The Story of River Sierra: A Story Inspired by the Niyamas

River was almost 40 years old when he married Bluebird Sky, the mother of a 9-year-old son Little Tree, and a 6-year old daughter Little Flower. River had been married once before, too, but had no children of his own. He was happy to start a new life, living with his new family in their rural mountain home.

River knew that there were a series of tragic events a number of years ago that had led to Bluebird Sky’s divorce from Gray Night; he knew his new wife Bluebird worked hard to put their past behind her and start a new life with River by her side.

Through their early years together, River and Bluebird took the kids on many adventures – hiking, skiing, and camping in the wilderness. They lived a healthy lifestyle – eating well, exercising regularly, and living naturally in their mountain community. They tried to cultivate a happy and wholesome new life together. They were able to have a clean start, enjoying a natural, down-to-earth existence (sauca = purification).

A few years later, Gray Night, who had been serving a jail sentence as a result of the tragic events from years before, moved into the local town. Understandably, he wanted to be closer to his two children.

However, Bluebird Sky got very sick. She became overwhelmed with fear, being reminded of the earlier events in their lives. She struggled and struggled to put the past feelings behind her, but she couldn’t. The panic and fear was held deep in her body, and it took over her ability to live a normal life. She struggled and struggled each day to be the mom her children expected, but that expectation was quickly becoming impossible for her to satisfy.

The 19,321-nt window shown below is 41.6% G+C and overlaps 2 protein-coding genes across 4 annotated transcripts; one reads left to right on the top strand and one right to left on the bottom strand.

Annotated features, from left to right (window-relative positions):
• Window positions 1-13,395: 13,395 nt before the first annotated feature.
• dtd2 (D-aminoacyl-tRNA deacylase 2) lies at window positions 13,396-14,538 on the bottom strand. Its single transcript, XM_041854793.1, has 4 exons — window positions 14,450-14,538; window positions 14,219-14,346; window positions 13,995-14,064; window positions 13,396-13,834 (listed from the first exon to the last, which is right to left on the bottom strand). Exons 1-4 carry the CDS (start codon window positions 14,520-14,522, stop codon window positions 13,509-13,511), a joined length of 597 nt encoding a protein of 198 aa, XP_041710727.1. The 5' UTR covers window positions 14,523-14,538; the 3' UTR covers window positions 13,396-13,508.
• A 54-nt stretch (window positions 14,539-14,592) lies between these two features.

River remained by her side – determined to be a strong husband, working hard to be there in support of the whole family, trying steadfastly to get through each day, one day at a time, practicing the healthy behaviors he had come to know, doing the best he could. He sold many personal belongings and withdrew savings in order to pay hospital bills. He had to remain focused on his wife’s care, trying to find peace within the chaotic circumstances, being content with what was most important – daily survival (santosa = contentment).

River was a disciplined and loyal man. He got up each morning, exercised privately, got the kids off to school, took care of his wife, and tried to find time to do his job’s work and research for his wife’s care. He was reminded during this time of his own personal resolve and resiliency, having tested himself as a youth with the unpopular decision not to drink or try drugs, to dedicate himself to learning and excellence in schoolwork, and to pedal his bicycle hundreds of miles at a time (tapas = discipline).

Many of his days were spent just breathing with his wife, practicing a breath they had learned years before while studying yoga together, reading poems that reminded them to have faith, and listening to calming music to get through the days between doctor and hospital visits. When possible, they would often go for quiet, therapeutic hikes in the woods with their pet dog, Jackson Moose. When able, they would practice yoga asana, moving their bodies with their breath. During these practices, they would find some moments of peacefulness.